ABOUT: The Couch Potato has everything he needs within reach of his sunken couch cushion. But when the electricity goes out, Couch Potato is forced to peel himself away from the comforts of his living room and venture outside. And when he does, he realizes fresh air and sunshine could be just the things he needs…

 

REVIEW: The Potato loves nothing more than spending all its free time hanging out on the couch because it’s comfy, cozy, and all it needs is within reach. Oof how relatable, haha! Potato has a pretty sweet setup established, so doesn’t have to move much. Until a power outage forces Potato….OUTSIDE (gasp!).

I liked how MC rediscovers the joys of the outside world and basks in the fresh air. You could say this book is social commentary on being glued to electronics or too much time spent indoors and the importance of getting out more often so you don’t miss out on things. The MC learns that outside can be just as fun and fulfilling as inside.

And I loved when the MC said,

Yes, there’s a great big world out there and I want to be a part of it. In person.” These words stuck out to me.

This is an impactful sentiment that will stick with readers for a long time.

I liked this story. Not as much as the previous books but still relatable and fun with entertaining illustrations.


More by Jory John

Bad Seed
The Bad Seed (#1)
The Good Egg (#2)
The Cool Bean (#3)


AS ALWAYS, HAPPY READING!!!
CONNECT WITH ME | Goodreads | Instagram

Categories
Book Reviews

Book Review: The Library Book by Tom Chapin & Michael Mark, Illustrated by Chuck Groenink

Book Review logo

Image via Goodreads

Genre: Picture Book
Rating: ⭐⭐⭐☆☆
Recommend to Others?: Maybe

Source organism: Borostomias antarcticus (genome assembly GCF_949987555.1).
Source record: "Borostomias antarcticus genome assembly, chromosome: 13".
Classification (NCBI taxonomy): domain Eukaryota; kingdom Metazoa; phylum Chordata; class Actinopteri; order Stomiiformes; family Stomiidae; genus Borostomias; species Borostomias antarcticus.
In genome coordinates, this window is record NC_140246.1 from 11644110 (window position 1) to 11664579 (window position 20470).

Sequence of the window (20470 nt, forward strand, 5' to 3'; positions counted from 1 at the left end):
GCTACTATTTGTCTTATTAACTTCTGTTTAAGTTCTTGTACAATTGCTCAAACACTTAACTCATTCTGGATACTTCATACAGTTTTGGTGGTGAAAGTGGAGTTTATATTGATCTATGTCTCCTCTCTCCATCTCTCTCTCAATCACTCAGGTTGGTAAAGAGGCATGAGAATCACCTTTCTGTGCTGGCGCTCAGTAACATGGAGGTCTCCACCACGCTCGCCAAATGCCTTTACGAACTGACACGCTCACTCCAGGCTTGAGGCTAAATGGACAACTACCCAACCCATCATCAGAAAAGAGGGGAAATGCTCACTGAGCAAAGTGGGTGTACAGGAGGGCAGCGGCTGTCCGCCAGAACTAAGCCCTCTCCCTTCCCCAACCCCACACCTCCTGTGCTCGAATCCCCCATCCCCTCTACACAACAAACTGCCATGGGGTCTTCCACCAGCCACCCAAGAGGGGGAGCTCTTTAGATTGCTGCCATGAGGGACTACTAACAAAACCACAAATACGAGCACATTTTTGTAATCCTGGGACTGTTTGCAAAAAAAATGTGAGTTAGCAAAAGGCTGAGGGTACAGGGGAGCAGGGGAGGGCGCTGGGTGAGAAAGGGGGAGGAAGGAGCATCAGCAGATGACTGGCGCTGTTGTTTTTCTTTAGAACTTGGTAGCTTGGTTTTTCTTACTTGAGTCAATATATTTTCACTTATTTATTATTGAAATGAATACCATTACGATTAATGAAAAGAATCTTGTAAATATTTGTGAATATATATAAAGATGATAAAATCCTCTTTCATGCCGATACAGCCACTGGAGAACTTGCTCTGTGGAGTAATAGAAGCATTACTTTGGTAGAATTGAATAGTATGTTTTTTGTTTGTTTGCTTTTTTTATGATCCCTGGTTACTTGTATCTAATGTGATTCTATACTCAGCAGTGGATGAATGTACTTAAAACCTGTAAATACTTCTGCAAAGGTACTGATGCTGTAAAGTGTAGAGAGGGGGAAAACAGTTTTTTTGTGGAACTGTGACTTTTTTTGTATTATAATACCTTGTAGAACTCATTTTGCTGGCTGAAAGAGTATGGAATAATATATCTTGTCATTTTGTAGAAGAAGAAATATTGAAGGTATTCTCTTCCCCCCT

ABOUT: What’s the best way to cure a gloomy day? A trip to the library! Based on the hit song by Tom Chapin and Michael Mark, here is an affectionate, exuberant, uproarious celebration of books, reading, and—SHHH!—libraries!

The rain is pouring, Dad is snoring, and the same old stuff is on TV—boring.

What is there to do today?

Go to the library, of course!

Who will we meet there? Let’s find out!

 

REVIEW: The Library Book is an illustrated story version of the “Library Song” written by the authors. I like that the front of the book has sheet music and lyrics of the song.

The reader follows the main character on a rather magical trip to the library to check out a book. I liked how a bunch of characters from classic children’s stories came to life wanting to be checked out. I also liked the emphasis on how much fun going to the library is. The illustrations were nice as well.

I did have a hard to getting a feel for the rhythm, which made for somewhat slow, shaky reading.

Overall, this was an okay read. I wanted more from the story. But The Library Book is visually appealing.


AS ALWAYS, HAPPY READING!!!
CONNECT WITH ME | Goodreads | Instagram

Categories
Book Reviews

Book Review: Dear Librarian by Lydia M. Sigwarth, Illustrated by Romina Galotta

Book Review logo

“Dear Librarian” by Lydia M. Sigwarth, Illustrated by Romina Galotta (cover)
Image via Goodreads

Genre: Picture Book
Rating: ⭐⭐⭐⭐⭐
Recommend to Others?: Yes

ABOUT: When Lydia was five years old, she and her family had to leave their home. They hopped from Grandma’s house to Aunt Linda’s house to Cousin Alice’s house, but no place was permanent. Then one day, everything changed. Lydia’s mom took her to a new place — not a house, but a big building with stone columns, and tall, tall steps. The library.

In the library, Lydia found her special spot across from the sunny window, at a round desk. For behind that desk was her new friend, the librarian. Together, Lydia and the librarian discovered a world beyond their walls, one that sparkled with spectacular joy.

Dear Librarian is a thank you to anyone who has offered a child love and support during a difficult time.

 

REVIEW: Dear Librarian is based on a true story during a time when the author and her family were homeless and moved around a lot.